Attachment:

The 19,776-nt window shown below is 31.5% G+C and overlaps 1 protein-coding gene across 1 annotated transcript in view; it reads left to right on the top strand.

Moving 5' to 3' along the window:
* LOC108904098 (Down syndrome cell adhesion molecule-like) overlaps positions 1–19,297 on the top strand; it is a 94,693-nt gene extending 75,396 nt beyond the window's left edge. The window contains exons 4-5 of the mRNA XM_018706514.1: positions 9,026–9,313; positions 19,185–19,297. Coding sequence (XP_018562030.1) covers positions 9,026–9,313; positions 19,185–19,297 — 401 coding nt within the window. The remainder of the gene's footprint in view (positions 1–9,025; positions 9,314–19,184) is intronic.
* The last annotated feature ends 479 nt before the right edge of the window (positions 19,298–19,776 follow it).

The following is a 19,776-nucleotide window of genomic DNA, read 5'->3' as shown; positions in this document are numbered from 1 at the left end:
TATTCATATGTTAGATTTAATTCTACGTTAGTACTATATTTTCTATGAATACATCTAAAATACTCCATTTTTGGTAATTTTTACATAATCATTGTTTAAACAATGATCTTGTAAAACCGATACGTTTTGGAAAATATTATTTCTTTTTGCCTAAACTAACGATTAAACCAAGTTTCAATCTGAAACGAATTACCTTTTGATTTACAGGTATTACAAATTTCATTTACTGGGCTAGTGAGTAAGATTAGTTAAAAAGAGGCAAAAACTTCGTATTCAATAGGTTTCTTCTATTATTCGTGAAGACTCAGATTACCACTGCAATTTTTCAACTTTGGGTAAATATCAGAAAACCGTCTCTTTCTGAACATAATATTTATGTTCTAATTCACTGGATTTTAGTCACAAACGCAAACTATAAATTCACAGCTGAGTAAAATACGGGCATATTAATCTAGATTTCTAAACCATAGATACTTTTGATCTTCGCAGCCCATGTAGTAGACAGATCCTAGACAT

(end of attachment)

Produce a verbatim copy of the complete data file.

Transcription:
The 19,776-nt window shown below is 31.5% G+C and overlaps 1 protein-coding gene across 1 annotated transcript in view; it reads left to right on the top strand.

Moving 5' to 3' along the window:
* LOC108904098 (Down syndrome cell adhesion molecule-like) overlaps positions 1–19,297 on the top strand; it is a 94,693-nt gene extending 75,396 nt beyond the window's left edge. The window contains exons 4-5 of the mRNA XM_018706514.1: positions 9,026–9,313; positions 19,185–19,297. Coding sequence (XP_018562030.1) covers positions 9,026–9,313; positions 19,185–19,297 — 401 coding nt within the window. The remainder of the gene's footprint in view (positions 1–9,025; positions 9,314–19,184) is intronic.
* The last annotated feature ends 479 nt before the right edge of the window (positions 19,298–19,776 follow it).

The following is a 19,776-nucleotide window of genomic DNA, read 5'->3' as shown; positions in this document are numbered from 1 at the left end:
TATTCATATGTTAGATTTAATTCTACGTTAGTACTATATTTTCTATGAATACATCTAAAATACTCCATTTTTGGTAATTTTTACATAATCATTGTTTAAACAATGATCTTGTAAAACCGATACGTTTTGGAAAATATTATTTCTTTTTGCCTAAACTAACGATTAAACCAAGTTTCAATCTGAAACGAATTACCTTTTGATTTACAGGTATTACAAATTTCATTTACTGGGCTAGTGAGTAAGATTAGTTAAAAAGAGGCAAAAACTTCGTATTCAATAGGTTTCTTCTATTATTCGTGAAGACTCAGATTACCACTGCAATTTTTCAACTTTGGGTAAATATCAGAAAACCGTCTCTTTCTGAACATAATATTTATGTTCTAATTCACTGGATTTTAGTCACAAACGCAAACTATAAATTCACAGCTGAGTAAAATACGGGCATATTAATCTAGATTTCTAAACCATAGATACTTTTGATCTTCGCAGCCCATGTAGTAGACAGATCCTAGACAT